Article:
As shown in Fig. 6b, the monthly averages and standard deviations from NCEP CFSR data set were compared with the buoy data. The monthly averages of the parameters were consistent with each other. The monthly averages for EDH are displayed in Fig. 6c, which shows good agreement between the NCEP CFSR data set and the buoy data, with the maximum difference about 1.5 m. From October 1994 to April 1995, the EDH calculated from the buoy data was higher than that obtained from the NCEP CFSR data set, because the air temperature was higher and the relative humidity was lower for the buoy data. The situation was opposite from May to October in 1995. As also shown in Fig. 6c, the difference in EDH standard deviation was within an acceptable range.

These comparisons suggest that the accuracy of applying the NCEP CFSR data set to calculate EDH is comparable with that using in situ buoy data. As the atmospheric and oceanic conditions are similar between the Arabian Sea and the Gulf of Aden, it is reasonable to assume that the NCEP CFSR data for the Gulf of Aden are as accurate as in the Arabian Sea.

2.4. Ray-optics method

The effects of evaporation ducts on radar performance are manifold. One of the most severe problems is that a radar may lose contact with low targets and cannot detect the targets in such conditions (Pasricha et al., 2002). In order to evaluate the ducting effects, ray-optics method is applied. The ray-optics method has gained much special attention in the last decade (Barrios, 2003; Akbarpour and Webster, 2005; Zhao et al., 2010; Dinc and Akan, 2015). Based on the Snell’s equation, the ray-optics method simulates the ray trajectories in the evaporation duct to estimate the ducting effects on the radar waves. The electromagnetic field is locally considered as a plane wave represented by rays. The field energy propagates along the trajectories orthogonal to the wave front at each point. The ray traces outwards from the transmitter can be described by the differential equations derived from repeated application of Snell’s law. For more technical details of the ray-optics method, see Akbarpour and Webster (2005), Barclay (2012) and Dinc and Akan (2015).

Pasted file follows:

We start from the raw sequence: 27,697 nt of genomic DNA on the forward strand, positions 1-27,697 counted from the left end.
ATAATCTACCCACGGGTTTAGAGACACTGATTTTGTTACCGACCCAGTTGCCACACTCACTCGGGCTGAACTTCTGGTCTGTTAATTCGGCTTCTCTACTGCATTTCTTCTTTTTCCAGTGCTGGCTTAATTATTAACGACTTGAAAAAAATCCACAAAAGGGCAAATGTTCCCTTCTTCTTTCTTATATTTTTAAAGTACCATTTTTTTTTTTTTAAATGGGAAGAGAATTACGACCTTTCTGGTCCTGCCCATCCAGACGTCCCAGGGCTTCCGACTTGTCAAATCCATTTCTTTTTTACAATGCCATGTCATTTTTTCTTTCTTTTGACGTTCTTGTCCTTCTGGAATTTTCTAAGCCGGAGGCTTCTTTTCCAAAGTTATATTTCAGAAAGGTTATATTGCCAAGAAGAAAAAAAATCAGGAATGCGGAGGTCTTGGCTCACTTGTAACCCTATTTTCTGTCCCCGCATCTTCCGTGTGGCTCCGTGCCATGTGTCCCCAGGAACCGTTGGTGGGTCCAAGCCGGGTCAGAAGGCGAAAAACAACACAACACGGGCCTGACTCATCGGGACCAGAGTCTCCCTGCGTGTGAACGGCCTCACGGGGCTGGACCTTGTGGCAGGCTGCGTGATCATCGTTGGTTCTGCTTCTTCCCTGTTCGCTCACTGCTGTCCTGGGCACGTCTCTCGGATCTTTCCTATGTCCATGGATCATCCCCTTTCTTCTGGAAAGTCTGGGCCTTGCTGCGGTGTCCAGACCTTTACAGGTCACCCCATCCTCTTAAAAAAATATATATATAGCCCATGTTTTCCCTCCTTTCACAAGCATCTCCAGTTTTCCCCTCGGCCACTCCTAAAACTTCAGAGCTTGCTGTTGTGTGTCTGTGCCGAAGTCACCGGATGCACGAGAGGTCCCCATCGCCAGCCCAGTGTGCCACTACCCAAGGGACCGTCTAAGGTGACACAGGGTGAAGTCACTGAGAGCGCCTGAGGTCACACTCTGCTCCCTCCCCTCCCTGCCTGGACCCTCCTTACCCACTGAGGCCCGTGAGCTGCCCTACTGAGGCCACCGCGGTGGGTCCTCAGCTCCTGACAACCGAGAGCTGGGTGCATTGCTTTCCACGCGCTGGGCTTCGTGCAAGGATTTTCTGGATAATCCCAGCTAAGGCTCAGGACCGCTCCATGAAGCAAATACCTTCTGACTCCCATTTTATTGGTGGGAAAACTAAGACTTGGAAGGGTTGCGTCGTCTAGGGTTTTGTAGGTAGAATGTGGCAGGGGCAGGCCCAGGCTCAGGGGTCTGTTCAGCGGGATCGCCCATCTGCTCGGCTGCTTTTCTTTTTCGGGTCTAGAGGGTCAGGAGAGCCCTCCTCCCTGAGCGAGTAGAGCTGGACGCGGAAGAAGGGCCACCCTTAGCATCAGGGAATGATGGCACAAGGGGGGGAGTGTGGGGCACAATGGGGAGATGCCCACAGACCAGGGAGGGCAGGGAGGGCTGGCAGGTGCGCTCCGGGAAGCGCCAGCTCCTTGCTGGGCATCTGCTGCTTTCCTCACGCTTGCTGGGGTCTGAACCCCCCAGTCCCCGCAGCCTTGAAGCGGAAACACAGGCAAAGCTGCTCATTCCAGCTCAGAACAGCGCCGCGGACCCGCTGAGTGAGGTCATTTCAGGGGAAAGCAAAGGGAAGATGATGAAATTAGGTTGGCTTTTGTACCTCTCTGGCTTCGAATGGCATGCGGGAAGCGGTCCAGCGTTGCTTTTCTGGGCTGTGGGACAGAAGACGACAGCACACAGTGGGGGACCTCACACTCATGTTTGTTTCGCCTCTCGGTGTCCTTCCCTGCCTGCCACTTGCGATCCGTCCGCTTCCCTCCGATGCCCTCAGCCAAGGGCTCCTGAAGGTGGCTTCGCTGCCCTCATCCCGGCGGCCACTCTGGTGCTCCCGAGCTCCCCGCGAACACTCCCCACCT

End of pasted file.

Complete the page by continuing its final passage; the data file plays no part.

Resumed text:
3. Results and discussion

3.1. Long-term mean EDH seasonal cycle

We began our analyses by giving a basic understanding of the principles of how the EDH in the Gulf of Aden changes throughout the year. Among the analyses, an anomalous distribution of the EDH in Gulf of Aden was specified. The understanding of seasonal variation of the EDH also provides a context to examine the impact of climate varying on the duct conditions and to specific months on which to focus our study in the next section.

A monthly climatology of EDH distributions in the Gulf of Aden is depicted in Fig. 7. From January to May, the EDH distributions were homogeneous for most of the area. The average EDH was about 10–12 m, and the variation was slight. When summer approached, the EDH increased rapidly and the monthly mean reached a maximum in July (>30 m). However, during this period, an inhomogeneous distribution started to appear, particularly in the Gulf of Aden. The rapid increase in EDH first occurred in the western gulf (June) and then spread further to the east (July). Furthermore, the increase in EDH stopped at the mouth of the gulf, with a cliff-style drop in EDH (an EDH cliff) forming at the border between the Gulf of Aden and the western Arabian Sea. The EDH cliff has a drop of more than 15 m. This prominent feature tends to persist into September. This abrupt change in EDH could influence the navigation and communication of the ships crossing the Gulf of Aden, which is discussed in Section 3.3. After September, the EDH quickly reduces to winter values.

Fig 7
Fig. 7.   Spatial and temporal variation of evaporation duct height in the Gulf of Aden (units: m).